Should people in sports use performance-enhancing substances?

Dan Donohue
Dan Donohue
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Columnist Dan Donohue writes about the debate of using performance-enhancing substances

I recently watched a mind-blowing documentary on Netflix called, Icarus.

It was an incredible account of the athletes within the Russian Federation, and how they were part of the most elaborate doping scandal in the history of sport.

It told in staggering detail of the lengths that those at the top of Russian sports and indeed within the Russian government, went to in order to ensure their athletes won at all costs.

It got me thinking of why people go to the lengths they go to in order to win, even if that means cheating.

I remember the feeling of disappointment I had when Lance Armstrong (pictured inset) was finally exposed as the drugs cheat that many had labelled him previously.

I have never really had any interest in cycling as a hobby or sport but he was one of the most iconic athletes of all time, winning seven Tour de France titles after overcoming such adversity in beating cancer and was a big idol of mine.

Why did he taint or, more to the point, destroy his legacy by using PEDs?

The huge financial rewards, the lure of success and the social exposure of their sport creates a massive incentive to win, even when winning means cheating the system, the fans and the sport that made them the icons they are.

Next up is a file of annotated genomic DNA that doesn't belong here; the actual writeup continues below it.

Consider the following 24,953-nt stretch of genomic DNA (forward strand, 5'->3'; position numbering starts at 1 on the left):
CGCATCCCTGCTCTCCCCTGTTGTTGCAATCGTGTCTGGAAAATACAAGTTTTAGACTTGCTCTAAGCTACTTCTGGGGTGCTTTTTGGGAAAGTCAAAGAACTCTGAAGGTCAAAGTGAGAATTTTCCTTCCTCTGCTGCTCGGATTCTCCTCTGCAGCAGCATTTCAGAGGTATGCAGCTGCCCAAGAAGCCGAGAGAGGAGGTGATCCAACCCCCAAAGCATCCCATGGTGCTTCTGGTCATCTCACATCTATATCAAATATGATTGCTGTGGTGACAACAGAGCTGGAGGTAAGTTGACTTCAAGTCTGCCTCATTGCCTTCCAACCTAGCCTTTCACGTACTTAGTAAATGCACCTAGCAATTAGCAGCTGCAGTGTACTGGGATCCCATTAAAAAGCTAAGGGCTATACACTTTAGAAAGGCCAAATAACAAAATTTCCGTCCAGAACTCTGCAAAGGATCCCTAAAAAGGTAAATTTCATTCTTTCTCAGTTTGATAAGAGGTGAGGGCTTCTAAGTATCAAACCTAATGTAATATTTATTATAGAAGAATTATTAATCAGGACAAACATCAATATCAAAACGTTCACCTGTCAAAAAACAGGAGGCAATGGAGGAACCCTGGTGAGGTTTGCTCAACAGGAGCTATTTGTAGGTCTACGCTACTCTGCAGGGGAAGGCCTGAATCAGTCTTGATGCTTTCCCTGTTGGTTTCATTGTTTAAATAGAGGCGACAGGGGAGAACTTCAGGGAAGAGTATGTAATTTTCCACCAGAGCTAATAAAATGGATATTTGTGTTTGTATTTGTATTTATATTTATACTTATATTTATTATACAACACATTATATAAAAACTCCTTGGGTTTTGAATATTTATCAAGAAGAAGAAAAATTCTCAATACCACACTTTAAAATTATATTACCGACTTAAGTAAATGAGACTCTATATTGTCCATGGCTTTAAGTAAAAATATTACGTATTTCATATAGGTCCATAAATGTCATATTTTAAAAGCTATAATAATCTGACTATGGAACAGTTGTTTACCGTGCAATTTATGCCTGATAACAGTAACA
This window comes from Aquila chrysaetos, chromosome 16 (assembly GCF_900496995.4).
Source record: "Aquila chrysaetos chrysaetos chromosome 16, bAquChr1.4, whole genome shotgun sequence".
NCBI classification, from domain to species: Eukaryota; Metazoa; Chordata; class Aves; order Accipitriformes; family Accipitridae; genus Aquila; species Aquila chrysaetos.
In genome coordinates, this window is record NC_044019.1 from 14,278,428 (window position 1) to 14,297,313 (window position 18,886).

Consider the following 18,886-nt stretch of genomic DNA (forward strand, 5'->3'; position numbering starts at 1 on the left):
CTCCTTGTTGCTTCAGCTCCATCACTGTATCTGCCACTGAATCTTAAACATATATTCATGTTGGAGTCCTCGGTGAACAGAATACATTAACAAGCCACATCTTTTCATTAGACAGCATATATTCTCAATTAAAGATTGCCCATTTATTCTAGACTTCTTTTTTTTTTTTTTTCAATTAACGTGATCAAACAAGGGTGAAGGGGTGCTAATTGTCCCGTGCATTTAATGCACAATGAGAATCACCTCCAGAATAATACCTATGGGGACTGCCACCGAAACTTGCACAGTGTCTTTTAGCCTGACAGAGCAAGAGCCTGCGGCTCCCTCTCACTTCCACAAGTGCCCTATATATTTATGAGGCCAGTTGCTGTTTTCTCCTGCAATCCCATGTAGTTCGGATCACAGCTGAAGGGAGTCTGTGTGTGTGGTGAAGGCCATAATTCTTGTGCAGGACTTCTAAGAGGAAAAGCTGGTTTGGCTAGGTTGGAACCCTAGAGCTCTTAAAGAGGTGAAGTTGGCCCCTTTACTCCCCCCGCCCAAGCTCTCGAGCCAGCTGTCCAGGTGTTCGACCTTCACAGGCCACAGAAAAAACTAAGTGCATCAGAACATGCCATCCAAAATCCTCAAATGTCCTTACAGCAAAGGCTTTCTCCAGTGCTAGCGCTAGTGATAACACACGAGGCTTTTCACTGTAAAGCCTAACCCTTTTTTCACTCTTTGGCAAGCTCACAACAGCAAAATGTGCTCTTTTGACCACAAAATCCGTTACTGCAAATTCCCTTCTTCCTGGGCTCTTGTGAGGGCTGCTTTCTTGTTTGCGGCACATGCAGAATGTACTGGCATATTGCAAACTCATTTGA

Many will argue that some forms of PEDs help to level the playing field. Anabolic steroids are a natural derivative of testosterone, helping the individual to push themselves harder, whilst facilitating faster recovery from a strenuous game or event.

In no way am I, nor ever will I, promote the use of performance enhancing drugs. But it does raise the question of why athletes would be inclined to use these hard to detect substances to get an edge over their opponents, if they were sure that it could go undetected.

It’s abundantly clear watching any sport that there are some athletes within that are far more gifted at what they do than others who they compete with on a regular basis. They are extraordinary – another reason why some may choose to level the field in order to compete with them by using something that gives them a little more edge.

Some athletes are genetically more gifted in how they are built, when combined with thousands of hours of practice, makes them pretty much unstoppable.

Michael Phelps is a great example of this and this may be one of the reasons as to why he’s the most decorated Olympian of all time.

Some say that genetics determine nothing, but it’s a positive thing to have at your advantage.

Interestingly, this subject divides scientists around the world as to the effects of legalising PEDs.

I for one, disagree. For me, it would take the awe and wonder that’s produced by watching the best in the world perform their craft with the majesty that they can.

Food for thought, whichever side of the fence you sit on.